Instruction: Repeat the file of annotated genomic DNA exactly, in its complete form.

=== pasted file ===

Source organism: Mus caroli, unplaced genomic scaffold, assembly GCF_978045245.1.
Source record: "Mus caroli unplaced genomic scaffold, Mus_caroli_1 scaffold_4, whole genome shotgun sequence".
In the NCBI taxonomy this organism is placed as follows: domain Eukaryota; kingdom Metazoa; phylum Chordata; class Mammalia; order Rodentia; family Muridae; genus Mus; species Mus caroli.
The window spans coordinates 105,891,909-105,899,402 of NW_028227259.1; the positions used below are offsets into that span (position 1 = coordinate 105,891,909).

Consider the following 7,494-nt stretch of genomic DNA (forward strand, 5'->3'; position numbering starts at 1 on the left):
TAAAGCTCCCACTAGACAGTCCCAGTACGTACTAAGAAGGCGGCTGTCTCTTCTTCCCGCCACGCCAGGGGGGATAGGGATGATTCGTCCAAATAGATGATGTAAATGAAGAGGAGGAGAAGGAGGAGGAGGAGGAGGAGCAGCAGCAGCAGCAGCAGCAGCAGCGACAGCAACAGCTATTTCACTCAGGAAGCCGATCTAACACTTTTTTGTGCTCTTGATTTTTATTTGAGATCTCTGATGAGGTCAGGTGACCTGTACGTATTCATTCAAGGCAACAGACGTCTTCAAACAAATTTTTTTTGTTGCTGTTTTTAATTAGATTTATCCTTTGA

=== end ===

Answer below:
Source organism: Mus caroli, unplaced genomic scaffold, assembly GCF_978045245.1.
Source record: "Mus caroli unplaced genomic scaffold, Mus_caroli_1 scaffold_4, whole genome shotgun sequence".
In the NCBI taxonomy this organism is placed as follows: domain Eukaryota; kingdom Metazoa; phylum Chordata; class Mammalia; order Rodentia; family Muridae; genus Mus; species Mus caroli.
The window spans coordinates 105,891,909-105,899,402 of NW_028227259.1; the positions used below are offsets into that span (position 1 = coordinate 105,891,909).

Consider the following 7,494-nt stretch of genomic DNA (forward strand, 5'->3'; position numbering starts at 1 on the left):
TAAAGCTCCCACTAGACAGTCCCAGTACGTACTAAGAAGGCGGCTGTCTCTTCTTCCCGCCACGCCAGGGGGGATAGGGATGATTCGTCCAAATAGATGATGTAAATGAAGAGGAGGAGAAGGAGGAGGAGGAGGAGGAGCAGCAGCAGCAGCAGCAGCAGCAGCGACAGCAACAGCTATTTCACTCAGGAAGCCGATCTAACACTTTTTTGTGCTCTTGATTTTTATTTGAGATCTCTGATGAGGTCAGGTGACCTGTACGTATTCATTCAAGGCAACAGACGTCTTCAAACAAATTTTTTTTGTTGCTGTTTTTAATTAGATTTATCCTTTGA